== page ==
• The difference in surface areas of the half-sheet prisms would be greater. The surface areas of the top and bottom faces of the shorter half-sheet prism and the shorter whole-sheet prism would be the same, but the surface areas of the top and bottom faces of the taller half-sheet prism would be smaller than the surface areas of the top and bottom faces of the taller whole-sheet prism.

# Prepare a Presentation

• Explain what you learned about surface area and volume of rectangular prisms. Use your work to support your explanations.

# Challenge Problem

Suppose that you made two other prisms, but this time you started with a half-sheet of paper like the one in the diagram. (The half-sheet measures 4$\frac{1}{4}$ by 11 inches.) Assume that these prisms have tops and bottoms.

• Compare the surface area of the prisms made with half-sheets to those made with whole sheets.
• How does the total surface area of each of these prisms compare to the whole-sheet prisms?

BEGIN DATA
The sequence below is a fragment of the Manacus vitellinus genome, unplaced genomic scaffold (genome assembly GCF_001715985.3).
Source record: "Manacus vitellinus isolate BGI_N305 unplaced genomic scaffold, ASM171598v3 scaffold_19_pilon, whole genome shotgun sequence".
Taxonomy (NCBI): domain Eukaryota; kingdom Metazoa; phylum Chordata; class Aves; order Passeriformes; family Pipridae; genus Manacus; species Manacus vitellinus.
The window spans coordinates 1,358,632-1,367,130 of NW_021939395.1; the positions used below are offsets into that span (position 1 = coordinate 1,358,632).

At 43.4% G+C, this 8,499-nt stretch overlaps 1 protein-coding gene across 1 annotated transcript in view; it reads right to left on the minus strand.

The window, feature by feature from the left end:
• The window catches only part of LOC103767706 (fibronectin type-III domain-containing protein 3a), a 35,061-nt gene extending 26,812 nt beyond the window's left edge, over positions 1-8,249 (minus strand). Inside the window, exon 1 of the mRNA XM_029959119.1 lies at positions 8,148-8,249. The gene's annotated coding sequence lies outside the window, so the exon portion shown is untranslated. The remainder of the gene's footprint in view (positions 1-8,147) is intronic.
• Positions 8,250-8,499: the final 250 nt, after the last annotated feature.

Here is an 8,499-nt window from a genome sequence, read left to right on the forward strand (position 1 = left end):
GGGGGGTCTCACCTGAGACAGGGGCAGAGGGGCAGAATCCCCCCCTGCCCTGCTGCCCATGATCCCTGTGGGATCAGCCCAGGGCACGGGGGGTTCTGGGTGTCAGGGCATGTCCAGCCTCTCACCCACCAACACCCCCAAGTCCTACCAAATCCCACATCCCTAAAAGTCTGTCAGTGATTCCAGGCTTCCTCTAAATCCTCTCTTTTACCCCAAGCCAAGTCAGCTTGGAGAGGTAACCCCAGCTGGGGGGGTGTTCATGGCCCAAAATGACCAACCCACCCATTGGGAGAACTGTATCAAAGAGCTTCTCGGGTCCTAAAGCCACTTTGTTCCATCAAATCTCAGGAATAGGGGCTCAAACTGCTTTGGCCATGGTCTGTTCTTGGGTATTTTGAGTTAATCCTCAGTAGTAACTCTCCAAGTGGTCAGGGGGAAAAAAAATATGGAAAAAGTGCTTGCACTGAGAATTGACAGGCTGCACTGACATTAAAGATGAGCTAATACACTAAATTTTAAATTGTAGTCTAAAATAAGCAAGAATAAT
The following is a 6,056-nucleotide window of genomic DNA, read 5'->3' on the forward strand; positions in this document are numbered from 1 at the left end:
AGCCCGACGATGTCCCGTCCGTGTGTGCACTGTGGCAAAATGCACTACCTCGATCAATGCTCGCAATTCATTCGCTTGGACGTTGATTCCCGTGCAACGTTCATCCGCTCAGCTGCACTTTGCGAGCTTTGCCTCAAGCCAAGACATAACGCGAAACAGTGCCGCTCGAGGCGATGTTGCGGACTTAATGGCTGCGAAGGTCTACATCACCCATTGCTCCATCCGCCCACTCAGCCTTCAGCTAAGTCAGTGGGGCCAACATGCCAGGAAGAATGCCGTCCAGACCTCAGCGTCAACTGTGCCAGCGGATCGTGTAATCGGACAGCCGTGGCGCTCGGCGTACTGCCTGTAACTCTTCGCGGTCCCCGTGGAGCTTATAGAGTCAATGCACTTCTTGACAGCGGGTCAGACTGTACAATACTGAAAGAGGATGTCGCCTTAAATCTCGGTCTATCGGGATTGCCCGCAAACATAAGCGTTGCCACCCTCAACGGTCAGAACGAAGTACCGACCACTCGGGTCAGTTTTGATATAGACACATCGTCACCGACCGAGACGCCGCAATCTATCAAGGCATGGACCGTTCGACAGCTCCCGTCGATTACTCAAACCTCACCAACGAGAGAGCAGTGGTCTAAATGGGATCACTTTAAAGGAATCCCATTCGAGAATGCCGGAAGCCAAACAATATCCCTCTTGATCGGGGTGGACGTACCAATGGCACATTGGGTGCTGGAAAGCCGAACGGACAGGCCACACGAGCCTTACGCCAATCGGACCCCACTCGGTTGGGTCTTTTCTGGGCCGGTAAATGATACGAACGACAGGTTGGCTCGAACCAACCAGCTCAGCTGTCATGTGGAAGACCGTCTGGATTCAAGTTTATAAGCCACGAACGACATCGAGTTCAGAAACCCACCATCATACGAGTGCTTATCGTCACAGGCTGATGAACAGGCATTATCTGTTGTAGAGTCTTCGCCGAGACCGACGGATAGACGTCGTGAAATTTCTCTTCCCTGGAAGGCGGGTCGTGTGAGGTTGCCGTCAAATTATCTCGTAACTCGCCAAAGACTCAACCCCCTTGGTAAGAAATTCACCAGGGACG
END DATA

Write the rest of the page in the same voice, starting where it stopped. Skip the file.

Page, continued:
• Which set of prisms (the half-sheets or whole-sheets) has a greater difference in total surface area between the two types (short and tall) of prisms? Explain. # Mathematics

Have students share the reasoning they used to compare the combined surface areas of the four faces of the two prisms. Then have them share how they compared the combined surface areas for all six faces of the two prisms.

Ask some students to share their predictions and reasoning about how the amount of space inside the prisms compare. Tell students they will check their predictions in Lesson 6.

Invite students who solved the Challenge Problem to share their answers and reasoning. Encourage these students to present their arguments as clearly and precisely as possible. Invite other students to ask questions and critique the reasoning of the presenters.

ELL: List all student responses, potential difficulties, and possible conclusions in these problems. As students are working through the problems, they can refer to the list of difficulties and discuss ways of resolving them. Encourage ELLs to use their prisms to aid them in their explanations.

# Ways of Thinking: Make Connections

Take notes about your classmates’ thinking concerning the surface areas and volumes of the different prisms.

## Hint:

• How did you determine the side lengths for each prism?
• How did you determine the total surface area?
• Explain your thinking about how adding a top and bottom to a prism affects its area.
• How is your explanation about how to predict the volume of a prism similar to the last explanation we heard? How is it different?